Hierarchy creates great empires, large corporations, huge displays of its capability to command coordinated action. Hierarchy, however, is also an inefficient mode of organization. It depends on surplus energy. As small-scale hierarchies emerged at the dawn of written history, this surplus energy was obtained from hydraulic projects (irrigation systems), harnessing animal energy, cutting down the forests of Europe for firewood or developing new technologies like crop rotation to better free the energy of rich soils. Surplus energy is measured as a ratio of calories made available per calorie of human energy expended. Return:Investment. The higher the ratio, the more hierarchal the resulting government. The Nile provided a great surplus energy, and resulted in the hierarchal systems of the Egyptian pharoes. Constant warfare brought a constant source of slaves to the Roman empire to fuel the surplus from its great North African wheat plantations (latifundia). Coal and colonies provided the surplus energy for the rise of the British Empire. Today's hierarchies are are in turn dependent on the greatest source of surplus energy ever to be tapped by human civilization: oil. Oil produces more available calories of energy per calorie of human input than any other energy source available. It is, quite literally, the most concentrated form of solar energy available on the planet. The result of this great energy surplus has been great hierarchy: the empires and wars of the last hundred years have been defined by this phenomena.
What will happen when this source of surplus runs out? It may take 5 years or 100 years, but there is no doubt that this great surplus is draining away. Optimists (perhaps an inappropriate title) always state that we will surely find another--perhaps even greater--source of energy surplus. The facts belie the rhetoric, however: Hydrogen needs surplus energy to be produced. Oil shale provides a far smaller surplus ratio than the Gahwar fields of Saudi Arabia. Nuclear energy has never provided a surplus ratio without the subsidy of the military-industrial complex. There simply is no replacement for the surplus energy of oil.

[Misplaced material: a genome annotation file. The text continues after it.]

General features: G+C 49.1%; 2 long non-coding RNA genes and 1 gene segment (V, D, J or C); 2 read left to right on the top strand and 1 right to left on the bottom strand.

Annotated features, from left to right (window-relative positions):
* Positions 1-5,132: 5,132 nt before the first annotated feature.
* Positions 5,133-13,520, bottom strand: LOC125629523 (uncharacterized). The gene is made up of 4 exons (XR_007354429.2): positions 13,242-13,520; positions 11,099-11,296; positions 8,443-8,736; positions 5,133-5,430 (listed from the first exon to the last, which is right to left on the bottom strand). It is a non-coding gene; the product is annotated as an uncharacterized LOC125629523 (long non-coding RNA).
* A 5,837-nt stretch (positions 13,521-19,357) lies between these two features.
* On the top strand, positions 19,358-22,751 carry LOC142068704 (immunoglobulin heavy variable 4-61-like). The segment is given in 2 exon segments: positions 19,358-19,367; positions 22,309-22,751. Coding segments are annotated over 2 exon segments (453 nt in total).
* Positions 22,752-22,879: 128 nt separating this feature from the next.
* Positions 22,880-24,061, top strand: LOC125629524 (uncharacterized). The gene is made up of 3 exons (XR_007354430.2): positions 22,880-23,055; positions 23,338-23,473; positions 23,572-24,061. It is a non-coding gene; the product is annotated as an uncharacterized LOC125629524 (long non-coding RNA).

As this surplus fades away, the era of hierarchy will slowly--if fitfully--fade with it. It not be likely to go quietly into that good night--as we may already be witnessing in Iraq, Iran and Saudi Arabia today. Only societies and economies not dependent on this surplus ratio will survive--societies that are capable of existing on just the real-time solar energy hitting the earth. Such energy patterns will demand a rhizome mode of organization. The greatest question is: can we demonstrate the foresight to utilize some of our surplus now to lay the foundation for a zero-surplus society in the future? Or will we squander our fast-dwindling resources in an attempt to hold on in the face of inevitable change, only to lose our one chance at setting up a sustainable but advanced society? Many peak oil theorists think that our planet--that every planet--only gets one shot at setting up a sustainable society before their resources run out, and that if they miss, then they will fade into the obscurity of nature from which they came. Perhaps that won't be such a bad thing, but it strikes me that a middle ground--a sustainable, ontogenetically compatible, interconnected and informed society--may be possible. I think that is something to shoot for.